When you try executing any command on the Terminal with sudo privileges on a freshly installed Debian, you will encounter the error – “user is not in the sudoers file. this incident will be reported.” When you do some research online, you will notice that this issue has been reported on various developer community platforms like StackOverFlow and many more. Luckily the solution is quite simple. Follow the steps below.
Launch the Terminal and execute the command below. (Please, take note of the hyphen at the end of the command – it’s important)
You will be prompted to enter the root password you set during the installation process. Then, execute the command below to open the sudoers file with the nano editor.
On the file that opens, add the line below at the bottom. Please remember to replace the word “johndoe” with your user name.
johndoe ALL=(ALL:ALL) ALL
Save the file (Ctrl + S) and Exit (Ctrl + X).
4. Creating files and folders
Folders enable us to keep files organized and separate according to our preferences and objectives. Files saved in a structured manner are easy to identify and retrieve. A file can be any data identified by a name and stored for future reference. Depending on the user, files can be stored in the same or separate folders.
So how do we create a folder? Using GUI, we right-click our mouse anywhere on the desktop, and a menu will pop up. Choose a new folder, name it and press ‘Enter’ to save.
Since we are power users, we can’t evade the terminal to create a file and folder. Fire up your terminal and note that the
touch command is used to create files while the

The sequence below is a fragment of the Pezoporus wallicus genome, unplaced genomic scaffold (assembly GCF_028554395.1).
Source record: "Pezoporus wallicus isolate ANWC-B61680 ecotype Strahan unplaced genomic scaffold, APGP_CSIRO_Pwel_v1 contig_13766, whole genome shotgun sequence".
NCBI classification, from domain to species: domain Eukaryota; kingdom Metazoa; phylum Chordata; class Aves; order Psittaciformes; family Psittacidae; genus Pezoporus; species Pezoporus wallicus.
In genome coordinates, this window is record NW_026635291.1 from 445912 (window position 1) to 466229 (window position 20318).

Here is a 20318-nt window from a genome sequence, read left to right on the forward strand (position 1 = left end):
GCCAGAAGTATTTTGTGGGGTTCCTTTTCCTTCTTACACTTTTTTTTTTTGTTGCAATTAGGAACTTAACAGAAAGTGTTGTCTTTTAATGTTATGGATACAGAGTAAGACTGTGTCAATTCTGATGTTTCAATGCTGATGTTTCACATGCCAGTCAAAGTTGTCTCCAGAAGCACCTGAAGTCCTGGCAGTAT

mkdir command creates a directory. The syntax is;
touch [name of the file]mkdir [name of the directory]
Let’s see how that looks on the terminal. First, we change our current working directory to the ‘Documents’ folder using the
cd command. Then we list the contents of the Documents directory with the
ls command. We only have three items in our Documents directory, i.e., two files, namely ‘Test article.docx‘ and ‘My favorite car.txt‘ and the ‘Python‘ directory.
So we create a file called ‘file-one.txt’ using the touch command, and after listing the contents of our directory, we see that our file ‘file-one.txt’ has been created. Next, we create a directory called ‘my_first_directory’ with the mkdir command. After running the ls command, the ‘my_first_directory’ is now listed.
Note: Directories are usually highlighted in a different color to differentiate them from files
5. Activating Night Light
A night light is a feature in devices that decreases the amount of blue light emitted by devices by displaying warmer colors at night, consequently reducing the user’s eye-straining. However, too much blue light can also disrupt a user’s circadian rhythm affecting their productivity in the long run.
To activate, head to the “Settings” icon or click the show applications icon and search for ‘Settings’ in the search bar. Once open, scroll through to find Displays and select it on the left side of the window. On the Displays Window, select the Night Light tab and activate it. Set the timing you want night light, then close the settings.
6. Play your favorite music
On the Desktop menu, select the icon that looks like a speaker. If you hover the mouse pointer over, it displays Rhythmbox, the default media player for Ubuntu. If you have any music in your library, you can play and listen as you do other things on your computer.
7. Using the LibreOffice application
LibreOffice is an office productivity suite similar to Microsoft Office on the Windows OS. The bonus is that LibreOffice is open source. By office productivity, we mean stuff like typing documents, creating tables and slides for presentations, etc. Well, let’s open LibreOffice and see how it looks:
If you want to access Text Document, spreadsheet, or any other office suite, go to File at the top left corner and click. Hover over New; a drop-down menu will appear, then choose the office suite you want to work with.
8. The terminal
A terminal is a text-based interface that allows users to accomplish tasks without using the GUI. As power users, we cannot duck the CLI(Command Line Interface) in our daily routine… I should have put it first on our TODO list. Tasks we can accomplish as a power user: